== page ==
Campaigning kicked off in Guinea this week in the country's first presidential election since a military coup in 2008.
Guinea officially launched campaigning Monday for the country's presidential poll, planned for June 27th, amid calls for calm from Guinean authorities and the international community.
It is a time of tenuous transition for the resource-rich West African country, and there are fears of violent clashes between supporters of opposing political parties.
In Conakry Monday, Prime Minister Jean Marie Dore explained rules for assembly during the campaign. He said all demonstrations and meetings should be pre-authorized by the government not only to prevent traffic jams but also to preclude any violence that could derail the overall electoral process.
Imagine, the prime minister says, if two rival groups of supporters of equal numbers took to the same street and met each other. We could find ourselves in a difficult situation, he says, but who is going to handle it? If some supporters were to be injured, he says the government could be accused of being biased. He says we need to avoid confrontations like this so the vote can be just, transparent and credible. Nothing, he says, should get in the way of good electoral process.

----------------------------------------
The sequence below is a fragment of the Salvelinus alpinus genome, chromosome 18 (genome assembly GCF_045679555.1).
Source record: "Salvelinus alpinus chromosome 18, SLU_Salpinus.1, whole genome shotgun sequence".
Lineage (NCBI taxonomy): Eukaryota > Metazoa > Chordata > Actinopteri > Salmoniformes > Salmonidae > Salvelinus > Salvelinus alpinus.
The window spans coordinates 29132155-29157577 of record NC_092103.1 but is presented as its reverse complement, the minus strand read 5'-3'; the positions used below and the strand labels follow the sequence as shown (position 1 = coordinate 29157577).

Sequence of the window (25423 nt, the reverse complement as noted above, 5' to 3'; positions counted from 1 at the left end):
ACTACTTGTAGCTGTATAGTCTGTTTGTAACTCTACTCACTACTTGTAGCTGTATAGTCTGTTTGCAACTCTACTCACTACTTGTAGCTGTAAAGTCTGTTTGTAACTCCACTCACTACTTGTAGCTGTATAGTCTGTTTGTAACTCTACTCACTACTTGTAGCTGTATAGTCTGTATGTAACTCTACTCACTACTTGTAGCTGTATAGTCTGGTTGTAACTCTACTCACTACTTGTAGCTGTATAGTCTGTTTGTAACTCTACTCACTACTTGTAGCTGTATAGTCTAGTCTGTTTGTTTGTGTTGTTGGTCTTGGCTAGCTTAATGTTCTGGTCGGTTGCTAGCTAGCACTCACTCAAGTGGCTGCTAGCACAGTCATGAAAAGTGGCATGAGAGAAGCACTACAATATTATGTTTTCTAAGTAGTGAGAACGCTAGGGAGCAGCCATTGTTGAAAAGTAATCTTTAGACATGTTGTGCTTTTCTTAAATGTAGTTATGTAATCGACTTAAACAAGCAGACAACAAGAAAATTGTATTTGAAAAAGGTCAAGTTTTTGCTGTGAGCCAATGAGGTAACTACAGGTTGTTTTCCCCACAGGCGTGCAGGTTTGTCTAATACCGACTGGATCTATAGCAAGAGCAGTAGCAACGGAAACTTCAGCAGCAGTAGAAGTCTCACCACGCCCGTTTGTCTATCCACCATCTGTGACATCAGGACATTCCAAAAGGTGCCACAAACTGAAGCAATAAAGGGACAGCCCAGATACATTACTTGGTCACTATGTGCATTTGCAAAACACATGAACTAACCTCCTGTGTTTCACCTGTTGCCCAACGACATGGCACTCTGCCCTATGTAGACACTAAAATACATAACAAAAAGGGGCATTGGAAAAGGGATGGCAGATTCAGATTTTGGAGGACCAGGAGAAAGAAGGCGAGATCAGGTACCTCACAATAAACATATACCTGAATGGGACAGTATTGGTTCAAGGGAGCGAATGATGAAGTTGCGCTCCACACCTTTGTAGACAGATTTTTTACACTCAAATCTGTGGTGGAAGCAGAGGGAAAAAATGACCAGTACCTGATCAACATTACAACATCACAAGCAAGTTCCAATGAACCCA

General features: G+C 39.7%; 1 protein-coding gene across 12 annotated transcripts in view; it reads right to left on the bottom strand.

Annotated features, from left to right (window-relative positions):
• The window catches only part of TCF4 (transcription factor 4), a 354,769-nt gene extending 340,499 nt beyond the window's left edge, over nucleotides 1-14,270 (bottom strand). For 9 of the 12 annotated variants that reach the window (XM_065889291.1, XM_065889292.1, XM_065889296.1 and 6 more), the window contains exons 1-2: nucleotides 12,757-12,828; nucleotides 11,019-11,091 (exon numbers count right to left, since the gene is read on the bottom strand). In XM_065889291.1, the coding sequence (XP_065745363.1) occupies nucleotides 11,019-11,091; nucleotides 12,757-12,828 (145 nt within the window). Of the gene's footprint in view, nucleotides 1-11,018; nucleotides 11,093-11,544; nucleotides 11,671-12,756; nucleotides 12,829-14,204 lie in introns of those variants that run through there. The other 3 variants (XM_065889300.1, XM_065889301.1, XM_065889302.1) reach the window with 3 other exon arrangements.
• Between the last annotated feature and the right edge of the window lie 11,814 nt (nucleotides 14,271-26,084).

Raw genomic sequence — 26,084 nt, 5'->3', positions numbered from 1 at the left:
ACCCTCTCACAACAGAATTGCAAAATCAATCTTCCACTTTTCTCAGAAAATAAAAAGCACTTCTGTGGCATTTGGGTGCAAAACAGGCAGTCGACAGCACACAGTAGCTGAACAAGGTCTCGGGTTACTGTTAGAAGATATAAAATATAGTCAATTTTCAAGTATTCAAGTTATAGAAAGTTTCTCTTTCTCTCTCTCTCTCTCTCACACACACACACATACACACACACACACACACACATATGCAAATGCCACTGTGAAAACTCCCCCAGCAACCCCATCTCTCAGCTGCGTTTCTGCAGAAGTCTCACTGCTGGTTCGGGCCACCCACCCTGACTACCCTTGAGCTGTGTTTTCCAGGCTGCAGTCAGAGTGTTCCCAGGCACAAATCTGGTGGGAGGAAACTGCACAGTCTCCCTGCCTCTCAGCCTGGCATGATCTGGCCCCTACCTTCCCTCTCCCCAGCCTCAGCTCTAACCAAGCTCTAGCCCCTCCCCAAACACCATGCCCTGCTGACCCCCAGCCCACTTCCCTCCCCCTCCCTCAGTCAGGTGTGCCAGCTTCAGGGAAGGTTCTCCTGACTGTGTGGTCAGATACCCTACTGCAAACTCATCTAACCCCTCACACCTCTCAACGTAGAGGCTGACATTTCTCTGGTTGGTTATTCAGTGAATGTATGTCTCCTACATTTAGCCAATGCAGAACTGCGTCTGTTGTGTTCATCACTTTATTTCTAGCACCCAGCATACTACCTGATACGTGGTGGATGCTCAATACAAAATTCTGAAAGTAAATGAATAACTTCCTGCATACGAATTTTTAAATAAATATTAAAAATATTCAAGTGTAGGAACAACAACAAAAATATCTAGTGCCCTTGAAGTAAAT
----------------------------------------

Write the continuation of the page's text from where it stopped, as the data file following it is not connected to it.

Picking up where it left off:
Next month's presidential poll is meant to return the country to civilian rule following a military coup in 2008. It is being organized by a transitional government that has the support of the international community.
A joint mission by the African Union, the United Nations, and the Economic Community of West Africa States was in Conakry Monday as part of ongoing, periodic meetings to support Guinea in security reform and the holding of elections.
The group launched an "urgent call" to all Guineans to exercise moderation and restraint to ensure a peaceful vote.
The group's president, Ibrahima Fall, says they urge political parties and all others participating in the electoral process to place peace, togetherness and national unity above all partisan considerations and to abstain from all acts that could compromise the transition process.
Though Monday marked the official launch of the campaign, voter cards have not yet been distributed and the candidate registration process is still under way.